My work currently attracts citations at a rate of over 1600 pa, with an h-index of 59 (ISI), 68 (Google Scholar).

In recent years I have presented international seminars and led workshops on mountain building and on the Indian monsoon at institutions in India (University of Delhi, University of Kashmir, Srinagar, Wadia Institute of Himalayan Geology, Dehra Dun), China (China University of Geosciences, Wuhan), Turkey (Istanbul Technical University), Germany (Ruhr-University Bochum), Vietnam (Vietnam Academy of Science & Technology, Hanoi University of Mining & Geology), Lithuania (Vilnius University), Estonia (Tallinn University of Technology), Cyprus (Cyprus University of Technology) and Malta (University of Malta) and at the Bulgarian Academy of Sciences (Sofia), Albanian Academy of Sciences (Tirana) and the Moldovan Academy of Sciences (Chesinau).

External collaborations

Recent UK collaborations have been with Prof Dave Mattey (University of London), Prof Mike Bickle (University of Cambridge), Prof Randy Parrish (University of Portsmouth), Dr Ian Parkinson (University of Bristol) and Dr Nick Roberts (NIGL).

International links that enable my research include University of Delhi (Prof Talat Ahmad), NODIA Institute of Geophysics, Tbilisi (Prof Shota Adamia) and China University of Geosciences, Wuhan (Prof Hongfei Zhang). I am a member of the College of Expert Reviewers for the European Science Foundation. I have been appointed UK Co-ordinator for International Geological Congress (Delhi) 2020.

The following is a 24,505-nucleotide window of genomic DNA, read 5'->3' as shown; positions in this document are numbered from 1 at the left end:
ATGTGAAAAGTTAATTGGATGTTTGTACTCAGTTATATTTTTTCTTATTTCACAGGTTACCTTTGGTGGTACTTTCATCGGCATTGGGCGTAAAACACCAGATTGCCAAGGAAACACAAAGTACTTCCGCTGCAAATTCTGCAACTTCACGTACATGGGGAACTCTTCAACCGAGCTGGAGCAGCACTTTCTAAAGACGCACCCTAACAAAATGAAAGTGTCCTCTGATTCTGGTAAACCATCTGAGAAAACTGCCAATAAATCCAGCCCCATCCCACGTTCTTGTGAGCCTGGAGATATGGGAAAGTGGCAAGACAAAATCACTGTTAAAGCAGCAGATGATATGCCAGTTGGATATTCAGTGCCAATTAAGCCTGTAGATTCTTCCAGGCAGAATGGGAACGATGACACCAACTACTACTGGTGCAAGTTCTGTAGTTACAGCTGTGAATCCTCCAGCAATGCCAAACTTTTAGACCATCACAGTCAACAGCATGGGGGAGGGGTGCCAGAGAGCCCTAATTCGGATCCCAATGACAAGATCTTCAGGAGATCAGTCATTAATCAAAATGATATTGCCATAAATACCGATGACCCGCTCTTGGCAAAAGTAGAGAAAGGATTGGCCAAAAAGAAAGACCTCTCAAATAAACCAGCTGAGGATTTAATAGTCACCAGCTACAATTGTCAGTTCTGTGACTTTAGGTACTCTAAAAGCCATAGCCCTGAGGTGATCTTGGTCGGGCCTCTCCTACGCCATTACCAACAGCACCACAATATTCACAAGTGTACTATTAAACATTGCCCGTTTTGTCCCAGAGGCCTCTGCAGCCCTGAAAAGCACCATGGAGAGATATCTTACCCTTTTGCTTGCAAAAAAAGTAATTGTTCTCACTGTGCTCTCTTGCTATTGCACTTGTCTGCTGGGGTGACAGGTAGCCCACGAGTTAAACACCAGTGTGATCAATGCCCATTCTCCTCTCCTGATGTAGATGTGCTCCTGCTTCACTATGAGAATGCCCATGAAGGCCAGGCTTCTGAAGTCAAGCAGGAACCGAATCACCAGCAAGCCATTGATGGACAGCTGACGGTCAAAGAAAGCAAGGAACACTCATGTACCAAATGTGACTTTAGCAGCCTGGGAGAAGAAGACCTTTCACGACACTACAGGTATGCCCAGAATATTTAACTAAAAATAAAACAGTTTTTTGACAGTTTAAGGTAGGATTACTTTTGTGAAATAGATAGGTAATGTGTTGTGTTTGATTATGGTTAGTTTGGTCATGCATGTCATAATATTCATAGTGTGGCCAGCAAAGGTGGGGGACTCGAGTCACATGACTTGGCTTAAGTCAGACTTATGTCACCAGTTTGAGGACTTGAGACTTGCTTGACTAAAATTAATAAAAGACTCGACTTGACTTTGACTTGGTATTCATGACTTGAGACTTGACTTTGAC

In November 2018 I led the Oxford-Cambridge universities alumni excursion The Making of the Himalaya: a geological traverse across Bhutan.


Research Activity

Externally funded projects

CENTA 2016 intake

RoleStart dateEnd dateFunding source
Co-investigator01/Oct/201630/Sep/2020NERC NERC (Natural Environment Research Council)
CENTA is a geographically and scientifically coherent consortium offering a wide range of excellent NERC science embedded in a vibrant multidisciplinary environment. The Universities (Birmingham, Leicester, Loughborough, Open and Warwick) and Institutes (British Geological Survey and Centre for Ecology and Hydrology) have a strong track record of producing PhD graduates fit for further research or other relevant employment. The Open University STEM Faculty has match-funded 3 studentships in the 2016 intake.